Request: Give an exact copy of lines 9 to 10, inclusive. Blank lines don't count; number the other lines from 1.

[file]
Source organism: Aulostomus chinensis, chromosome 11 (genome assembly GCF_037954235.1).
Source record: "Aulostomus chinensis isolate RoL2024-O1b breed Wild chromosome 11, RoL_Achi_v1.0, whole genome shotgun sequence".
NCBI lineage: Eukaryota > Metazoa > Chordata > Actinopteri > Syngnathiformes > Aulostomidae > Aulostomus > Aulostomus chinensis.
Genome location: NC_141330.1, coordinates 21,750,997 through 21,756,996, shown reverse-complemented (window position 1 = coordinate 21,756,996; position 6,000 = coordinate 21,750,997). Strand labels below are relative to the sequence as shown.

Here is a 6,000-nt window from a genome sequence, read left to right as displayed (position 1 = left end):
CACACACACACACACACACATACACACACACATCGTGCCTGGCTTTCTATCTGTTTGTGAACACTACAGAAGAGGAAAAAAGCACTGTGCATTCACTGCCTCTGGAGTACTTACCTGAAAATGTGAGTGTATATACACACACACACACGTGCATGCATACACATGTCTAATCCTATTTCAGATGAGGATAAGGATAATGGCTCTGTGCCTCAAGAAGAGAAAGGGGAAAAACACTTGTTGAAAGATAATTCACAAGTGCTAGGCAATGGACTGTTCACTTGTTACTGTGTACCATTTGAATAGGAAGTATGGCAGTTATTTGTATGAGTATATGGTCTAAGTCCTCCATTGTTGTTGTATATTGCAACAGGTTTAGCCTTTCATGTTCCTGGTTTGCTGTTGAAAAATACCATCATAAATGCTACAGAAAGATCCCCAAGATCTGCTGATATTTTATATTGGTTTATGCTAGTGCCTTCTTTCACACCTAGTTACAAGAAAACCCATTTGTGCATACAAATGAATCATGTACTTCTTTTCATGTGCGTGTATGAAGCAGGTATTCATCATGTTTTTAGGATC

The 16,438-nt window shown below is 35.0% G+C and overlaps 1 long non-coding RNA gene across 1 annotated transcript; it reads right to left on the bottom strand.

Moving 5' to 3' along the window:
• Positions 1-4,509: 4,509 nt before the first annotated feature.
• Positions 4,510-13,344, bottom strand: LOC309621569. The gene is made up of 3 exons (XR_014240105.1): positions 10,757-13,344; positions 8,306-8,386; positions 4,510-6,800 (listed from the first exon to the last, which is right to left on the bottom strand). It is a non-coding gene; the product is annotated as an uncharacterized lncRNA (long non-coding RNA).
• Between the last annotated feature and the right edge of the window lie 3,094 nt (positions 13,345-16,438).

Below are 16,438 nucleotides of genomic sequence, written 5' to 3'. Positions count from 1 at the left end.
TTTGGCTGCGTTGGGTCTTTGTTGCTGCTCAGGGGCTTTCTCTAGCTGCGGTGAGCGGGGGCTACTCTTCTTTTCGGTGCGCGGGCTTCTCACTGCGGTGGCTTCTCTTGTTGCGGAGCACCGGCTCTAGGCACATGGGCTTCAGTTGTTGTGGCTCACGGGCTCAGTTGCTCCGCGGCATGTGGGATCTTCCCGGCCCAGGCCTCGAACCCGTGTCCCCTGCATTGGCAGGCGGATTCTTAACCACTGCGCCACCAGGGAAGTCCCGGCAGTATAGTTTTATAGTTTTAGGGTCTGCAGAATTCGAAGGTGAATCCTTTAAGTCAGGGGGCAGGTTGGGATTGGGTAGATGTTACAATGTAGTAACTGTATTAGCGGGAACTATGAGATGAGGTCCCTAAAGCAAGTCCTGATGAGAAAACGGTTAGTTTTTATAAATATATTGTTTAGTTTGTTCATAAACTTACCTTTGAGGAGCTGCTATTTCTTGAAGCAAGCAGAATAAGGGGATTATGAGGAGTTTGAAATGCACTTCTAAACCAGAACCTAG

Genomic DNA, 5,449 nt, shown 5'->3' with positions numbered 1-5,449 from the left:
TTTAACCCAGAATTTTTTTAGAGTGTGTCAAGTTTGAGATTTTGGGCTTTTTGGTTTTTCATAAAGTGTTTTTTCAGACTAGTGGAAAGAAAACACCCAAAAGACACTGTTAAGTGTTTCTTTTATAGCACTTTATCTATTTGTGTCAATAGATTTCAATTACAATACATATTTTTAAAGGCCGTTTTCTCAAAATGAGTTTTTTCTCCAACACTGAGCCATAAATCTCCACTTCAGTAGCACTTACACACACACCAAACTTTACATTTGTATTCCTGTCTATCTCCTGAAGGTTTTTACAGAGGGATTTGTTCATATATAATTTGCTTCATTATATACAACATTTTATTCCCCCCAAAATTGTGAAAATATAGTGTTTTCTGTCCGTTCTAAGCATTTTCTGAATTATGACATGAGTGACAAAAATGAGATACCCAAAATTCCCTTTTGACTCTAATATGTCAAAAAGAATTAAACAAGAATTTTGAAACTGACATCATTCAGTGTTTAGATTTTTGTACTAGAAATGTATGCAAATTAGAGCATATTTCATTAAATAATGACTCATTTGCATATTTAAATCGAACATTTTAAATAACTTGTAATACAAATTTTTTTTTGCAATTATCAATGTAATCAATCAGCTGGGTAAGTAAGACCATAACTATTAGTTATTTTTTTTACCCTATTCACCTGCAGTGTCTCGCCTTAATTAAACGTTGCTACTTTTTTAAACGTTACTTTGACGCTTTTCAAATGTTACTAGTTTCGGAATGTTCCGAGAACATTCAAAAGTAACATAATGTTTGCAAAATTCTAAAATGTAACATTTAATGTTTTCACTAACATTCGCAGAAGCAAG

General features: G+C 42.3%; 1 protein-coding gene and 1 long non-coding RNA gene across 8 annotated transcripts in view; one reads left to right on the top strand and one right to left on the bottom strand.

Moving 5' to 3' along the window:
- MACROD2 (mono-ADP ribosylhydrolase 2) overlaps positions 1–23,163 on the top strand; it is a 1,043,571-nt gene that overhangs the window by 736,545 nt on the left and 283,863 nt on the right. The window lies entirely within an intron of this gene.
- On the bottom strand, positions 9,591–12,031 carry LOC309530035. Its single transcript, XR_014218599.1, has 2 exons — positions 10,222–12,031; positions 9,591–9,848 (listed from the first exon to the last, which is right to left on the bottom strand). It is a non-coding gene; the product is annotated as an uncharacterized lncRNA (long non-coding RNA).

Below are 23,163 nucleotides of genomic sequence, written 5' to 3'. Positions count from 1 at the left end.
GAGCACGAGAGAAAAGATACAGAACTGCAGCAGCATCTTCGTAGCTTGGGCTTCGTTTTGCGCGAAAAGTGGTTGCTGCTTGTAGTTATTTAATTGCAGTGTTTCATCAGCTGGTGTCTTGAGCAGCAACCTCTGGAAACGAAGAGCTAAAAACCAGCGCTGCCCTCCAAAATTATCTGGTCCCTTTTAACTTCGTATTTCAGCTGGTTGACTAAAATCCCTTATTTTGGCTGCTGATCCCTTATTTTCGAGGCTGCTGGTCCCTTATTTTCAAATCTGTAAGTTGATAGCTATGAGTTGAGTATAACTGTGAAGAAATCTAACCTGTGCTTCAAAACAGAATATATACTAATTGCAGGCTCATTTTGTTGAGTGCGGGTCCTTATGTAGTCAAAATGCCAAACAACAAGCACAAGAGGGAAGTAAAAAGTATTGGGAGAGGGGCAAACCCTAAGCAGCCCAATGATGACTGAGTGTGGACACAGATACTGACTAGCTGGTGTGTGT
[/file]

• Positions 1-4,509: 4,509 nt before the first annotated feature.
• Positions 4,510-13,344, bottom strand: LOC309621569. The gene is made up of 3 exons (XR_014240105.1): positions 10,757-13,344; positions 8,306-8,386; positions 4,510-6,800 (listed from the first exon to the last, which is right to left on the bottom strand). It is a non-coding gene; the product is annotated as an uncharacterized lncRNA (long non-coding RNA).